This Book Taught Me How to Write a Dissertation

This Book Taught Me How to Write a Dissertation

There came a point after I defended my prospectus where I realized I had no idea how to write a dissertation. Not so much the subject matter - I was confident that I would figure out what to say - but how to say it in a cohesive, book length argument was a huge mental block. I went to lots of workshops, tried writing chapters like conference papers strung together, and eventually someone recommended this book to me: Demystifying Dissertation Writing by Peggy Doyle Single, PhD. Here are five takeaways from the book in the hopes that you might find them useful as well. 

  1. You do not need large blocks of time to write. I imagined that my dissertation writing process would involve me, sitting at my desk in the morning, working diligently to track down obscure references and capture complex thoughts, and emerging at sundown surprised that a whole day had passed in such a pleasant manner. If this is your experience, more power to you, but I rarely had four or five hours at a stretch to write, and if I did, I would get totally restless and waste the whole block of time. The book walks through specific strategies, both in terms of organizing tasks and completing them, to help you be productive in smaller chunks of time. 
  2. You do not need to have all the research "done" before starting to write. Especially for those of us with archival based methods, the temptation can be to get all the pieces lined up before starting to write. Dr. Single really advises that you research and write concurrently, so that you can tailor your research to the writing, and not get stuck closing all the loops when you might not need to, or will need different answers.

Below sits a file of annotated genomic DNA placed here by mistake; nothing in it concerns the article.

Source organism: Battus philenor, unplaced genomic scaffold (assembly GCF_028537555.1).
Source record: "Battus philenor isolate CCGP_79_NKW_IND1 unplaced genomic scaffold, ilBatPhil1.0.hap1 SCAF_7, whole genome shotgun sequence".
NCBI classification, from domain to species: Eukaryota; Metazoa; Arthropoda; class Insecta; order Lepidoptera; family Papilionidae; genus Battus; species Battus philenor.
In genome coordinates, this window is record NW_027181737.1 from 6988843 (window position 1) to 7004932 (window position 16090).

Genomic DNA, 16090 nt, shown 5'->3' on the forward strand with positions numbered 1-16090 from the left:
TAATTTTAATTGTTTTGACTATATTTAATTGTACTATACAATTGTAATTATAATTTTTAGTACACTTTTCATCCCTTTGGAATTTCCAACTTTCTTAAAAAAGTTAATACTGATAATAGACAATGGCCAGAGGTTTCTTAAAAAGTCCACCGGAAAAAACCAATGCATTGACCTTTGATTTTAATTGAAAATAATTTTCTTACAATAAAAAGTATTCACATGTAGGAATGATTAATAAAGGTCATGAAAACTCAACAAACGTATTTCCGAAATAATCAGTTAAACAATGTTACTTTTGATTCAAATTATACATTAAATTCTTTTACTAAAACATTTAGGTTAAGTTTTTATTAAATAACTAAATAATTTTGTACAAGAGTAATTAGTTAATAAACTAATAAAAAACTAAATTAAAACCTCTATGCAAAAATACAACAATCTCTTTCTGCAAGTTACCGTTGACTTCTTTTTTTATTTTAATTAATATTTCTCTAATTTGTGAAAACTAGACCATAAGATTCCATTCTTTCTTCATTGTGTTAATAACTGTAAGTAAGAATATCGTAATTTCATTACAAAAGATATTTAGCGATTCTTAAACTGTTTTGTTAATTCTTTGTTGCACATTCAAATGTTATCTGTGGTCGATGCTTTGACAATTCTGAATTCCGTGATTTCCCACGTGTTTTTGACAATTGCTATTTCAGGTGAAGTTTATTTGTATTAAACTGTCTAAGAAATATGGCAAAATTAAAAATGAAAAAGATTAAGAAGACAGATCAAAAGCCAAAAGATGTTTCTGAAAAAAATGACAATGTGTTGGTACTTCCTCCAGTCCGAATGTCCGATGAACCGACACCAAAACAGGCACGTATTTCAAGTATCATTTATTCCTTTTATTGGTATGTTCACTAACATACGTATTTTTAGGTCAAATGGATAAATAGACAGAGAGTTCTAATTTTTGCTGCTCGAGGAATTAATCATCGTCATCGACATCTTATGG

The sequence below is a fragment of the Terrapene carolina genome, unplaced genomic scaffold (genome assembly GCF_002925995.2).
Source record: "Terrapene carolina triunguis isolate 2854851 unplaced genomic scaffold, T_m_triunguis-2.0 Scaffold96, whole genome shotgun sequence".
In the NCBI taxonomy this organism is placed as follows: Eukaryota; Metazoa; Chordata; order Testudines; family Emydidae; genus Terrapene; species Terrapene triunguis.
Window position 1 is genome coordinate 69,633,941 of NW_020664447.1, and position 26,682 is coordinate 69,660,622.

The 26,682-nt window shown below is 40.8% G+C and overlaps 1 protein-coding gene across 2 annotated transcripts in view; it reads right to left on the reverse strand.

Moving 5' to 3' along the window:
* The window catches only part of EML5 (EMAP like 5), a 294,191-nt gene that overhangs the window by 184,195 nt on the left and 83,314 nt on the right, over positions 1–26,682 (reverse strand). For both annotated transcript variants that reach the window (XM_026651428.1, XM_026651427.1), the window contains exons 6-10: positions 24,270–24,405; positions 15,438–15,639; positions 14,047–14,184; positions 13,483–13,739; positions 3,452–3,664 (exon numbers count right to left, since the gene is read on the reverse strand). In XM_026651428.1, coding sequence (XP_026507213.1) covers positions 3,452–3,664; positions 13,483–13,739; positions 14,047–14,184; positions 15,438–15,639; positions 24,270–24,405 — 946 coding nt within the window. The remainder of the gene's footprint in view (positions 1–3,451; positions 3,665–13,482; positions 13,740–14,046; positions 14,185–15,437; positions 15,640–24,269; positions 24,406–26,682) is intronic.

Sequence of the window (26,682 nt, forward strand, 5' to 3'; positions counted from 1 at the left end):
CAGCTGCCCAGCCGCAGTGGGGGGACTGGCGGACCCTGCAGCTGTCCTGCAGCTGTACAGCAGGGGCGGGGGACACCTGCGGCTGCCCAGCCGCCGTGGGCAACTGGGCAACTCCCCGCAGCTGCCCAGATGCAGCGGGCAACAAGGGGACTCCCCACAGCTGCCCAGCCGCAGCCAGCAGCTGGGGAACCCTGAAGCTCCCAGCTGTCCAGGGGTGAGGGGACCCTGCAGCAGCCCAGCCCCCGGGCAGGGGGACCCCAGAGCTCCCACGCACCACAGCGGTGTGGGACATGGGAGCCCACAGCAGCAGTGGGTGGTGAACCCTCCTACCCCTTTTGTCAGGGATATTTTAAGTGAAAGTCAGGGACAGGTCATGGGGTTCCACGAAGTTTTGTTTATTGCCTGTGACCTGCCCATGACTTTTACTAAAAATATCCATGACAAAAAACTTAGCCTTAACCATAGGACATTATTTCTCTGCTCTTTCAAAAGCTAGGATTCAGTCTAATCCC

3. You might not know how to read or take notes most effectively for your project and your brain. As far as I can remember, I have not been formally taught how to take notes outside of my high school experience. I can't even remember seeing anyone else's note-taking style, and marginalia can often turn into more performance than effective memory technique. I greatly appreciated the chapters on reading and note-taking, if only for having more models to refine my own. 
  4. There is a way to make the writing process streamlined and predictable. Dr. Single proposes a writing process that starts with a "focus statement", short outline, long outline, and then prose writing. The difference in time from start of chapter to polished draft when I followed her system was almost half than when I tried to go it on my own. 
  5. This isn't a theory book - it is practical, quick to read and easy to tailor. My biggest reservation to the book was that it would take forever to read, and be so broad that it didn't apply to me. I skimmed the book the first time, and then continued to reference certain sections as they came up in my own process. Not every suggestion was perfect for my project, but overwhelmingly, the techniques and skills were helpful for what I imagine is a broad range of humanities and social science projects. 

A book isn't going to take you from zero to writing a chapter magically. But it can help to fill in the gaps that so many of us have when making the jump from seminar papers to book-length projects. Plus, it's got a jammin' cover that will jazz up any bookshelf! 

 

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